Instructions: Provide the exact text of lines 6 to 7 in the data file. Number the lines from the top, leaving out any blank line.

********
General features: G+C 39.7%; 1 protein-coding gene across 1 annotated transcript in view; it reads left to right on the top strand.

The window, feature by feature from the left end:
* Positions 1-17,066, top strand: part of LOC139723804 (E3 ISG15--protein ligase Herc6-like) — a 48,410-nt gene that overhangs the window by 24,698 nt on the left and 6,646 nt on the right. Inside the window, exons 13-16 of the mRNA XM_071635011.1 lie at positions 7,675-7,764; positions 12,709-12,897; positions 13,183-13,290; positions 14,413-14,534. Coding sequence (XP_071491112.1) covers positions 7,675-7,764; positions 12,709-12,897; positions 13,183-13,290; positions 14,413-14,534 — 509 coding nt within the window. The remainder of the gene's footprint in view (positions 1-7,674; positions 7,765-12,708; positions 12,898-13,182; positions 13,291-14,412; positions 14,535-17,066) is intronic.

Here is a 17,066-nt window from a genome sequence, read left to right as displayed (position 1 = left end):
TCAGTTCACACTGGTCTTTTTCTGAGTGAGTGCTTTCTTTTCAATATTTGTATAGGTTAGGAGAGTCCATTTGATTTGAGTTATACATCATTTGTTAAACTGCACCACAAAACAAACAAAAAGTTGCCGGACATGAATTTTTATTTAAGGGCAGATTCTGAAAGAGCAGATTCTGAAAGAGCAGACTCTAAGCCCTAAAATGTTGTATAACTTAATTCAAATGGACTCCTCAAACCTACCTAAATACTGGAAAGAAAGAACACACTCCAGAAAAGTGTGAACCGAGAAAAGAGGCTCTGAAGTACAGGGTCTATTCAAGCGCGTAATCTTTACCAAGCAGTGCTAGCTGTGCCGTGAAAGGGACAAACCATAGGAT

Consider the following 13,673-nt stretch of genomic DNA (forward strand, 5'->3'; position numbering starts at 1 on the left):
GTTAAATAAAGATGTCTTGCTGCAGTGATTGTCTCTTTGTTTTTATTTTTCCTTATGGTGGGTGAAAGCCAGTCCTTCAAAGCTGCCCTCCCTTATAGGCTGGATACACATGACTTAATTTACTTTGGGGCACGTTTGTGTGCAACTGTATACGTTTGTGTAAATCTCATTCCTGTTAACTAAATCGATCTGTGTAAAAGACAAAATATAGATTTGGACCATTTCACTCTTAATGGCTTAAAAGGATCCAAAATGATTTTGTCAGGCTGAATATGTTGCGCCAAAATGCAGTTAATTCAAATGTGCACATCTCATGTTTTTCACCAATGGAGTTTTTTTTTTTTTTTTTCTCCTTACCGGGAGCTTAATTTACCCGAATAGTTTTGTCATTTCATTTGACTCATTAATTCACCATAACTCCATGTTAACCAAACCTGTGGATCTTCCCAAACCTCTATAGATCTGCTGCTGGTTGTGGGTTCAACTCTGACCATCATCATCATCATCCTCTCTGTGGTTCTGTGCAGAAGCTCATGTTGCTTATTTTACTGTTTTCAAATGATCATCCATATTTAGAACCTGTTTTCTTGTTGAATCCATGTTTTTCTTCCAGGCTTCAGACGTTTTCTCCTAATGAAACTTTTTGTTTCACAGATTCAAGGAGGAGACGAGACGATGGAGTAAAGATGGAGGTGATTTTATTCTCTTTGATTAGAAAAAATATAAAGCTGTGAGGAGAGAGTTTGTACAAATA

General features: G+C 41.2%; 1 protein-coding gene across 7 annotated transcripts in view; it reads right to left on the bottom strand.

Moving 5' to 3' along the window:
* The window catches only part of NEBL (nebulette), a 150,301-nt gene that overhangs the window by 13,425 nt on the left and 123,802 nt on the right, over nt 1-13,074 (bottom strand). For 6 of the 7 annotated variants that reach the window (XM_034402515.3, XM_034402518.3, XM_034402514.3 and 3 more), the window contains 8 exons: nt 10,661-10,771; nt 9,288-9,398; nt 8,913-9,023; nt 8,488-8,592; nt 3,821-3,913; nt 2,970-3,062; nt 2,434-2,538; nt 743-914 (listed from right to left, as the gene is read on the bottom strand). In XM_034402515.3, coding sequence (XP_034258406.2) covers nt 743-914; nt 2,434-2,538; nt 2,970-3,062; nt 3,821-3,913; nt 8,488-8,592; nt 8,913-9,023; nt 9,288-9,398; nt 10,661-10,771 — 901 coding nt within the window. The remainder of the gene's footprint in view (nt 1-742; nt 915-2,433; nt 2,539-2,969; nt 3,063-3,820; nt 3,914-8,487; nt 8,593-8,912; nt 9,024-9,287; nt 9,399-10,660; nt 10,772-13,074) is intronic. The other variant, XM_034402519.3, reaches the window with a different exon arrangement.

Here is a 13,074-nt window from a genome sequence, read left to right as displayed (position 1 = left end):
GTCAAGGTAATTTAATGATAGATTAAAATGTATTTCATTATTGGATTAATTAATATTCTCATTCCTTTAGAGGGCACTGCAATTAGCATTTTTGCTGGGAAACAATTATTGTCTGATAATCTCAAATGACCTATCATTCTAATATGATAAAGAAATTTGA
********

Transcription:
Consider the following 13,673-nt stretch of genomic DNA (forward strand, 5'->3'; position numbering starts at 1 on the left):
GTTAAATAAAGATGTCTTGCTGCAGTGATTGTCTCTTTGTTTTTATTTTTCCTTATGGTGGGTGAAAGCCAGTCCTTCAAAGCTGCCCTCCCTTATAGGCTGGATACACATGACTTAATTTACTTTGGGGCACGTTTGTGTGCAACTGTATACGTTTGTGTAAATCTCATTCCTGTTAACTAAATCGATCTGTGTAAAAGACAAAATATAGATTTGGACCATTTCACTCTTAATGGCTTAAAAGGATCCAAAATGATTTTGTCAGGCTGAATATGTTGCGCCAAAATGCAGTTAATTCAAATGTGCACATCTCATGTTTTTCACCAATGGAGTTTTTTTTTTTTTTTTTCTCCTTACCGGGAGCTTAATTTACCCGAATAGTTTTGTCATTTCATTTGACTCATTAATTCACCATAACTCCATGTTAACCAAACCTGTGGATCTTCCCAAACCTCTATAGATCTGCTGCTGGTTGTGGGTTCAACTCTGACCATCATCATCATCATCCTCTCTGTGGTTCTGTGCAGAAGCTCATGTTGCTTATTTTACTGTTTTCAAATGATCATCCATATTTAGAACCTGTTTTCTTGTTGAATCCATGTTTTTCTTCCAGGCTTCAGACGTTTTCTCCTAATGAAACTTTTTGTTTCACAGATTCAAGGAGGAGACGAGACGATGGAGTAAAGATGGAGGTGATTTTATTCTCTTTGATTAGAAAAAATATAAAGCTGTGAGGAGAGAGTTTGTACAAATA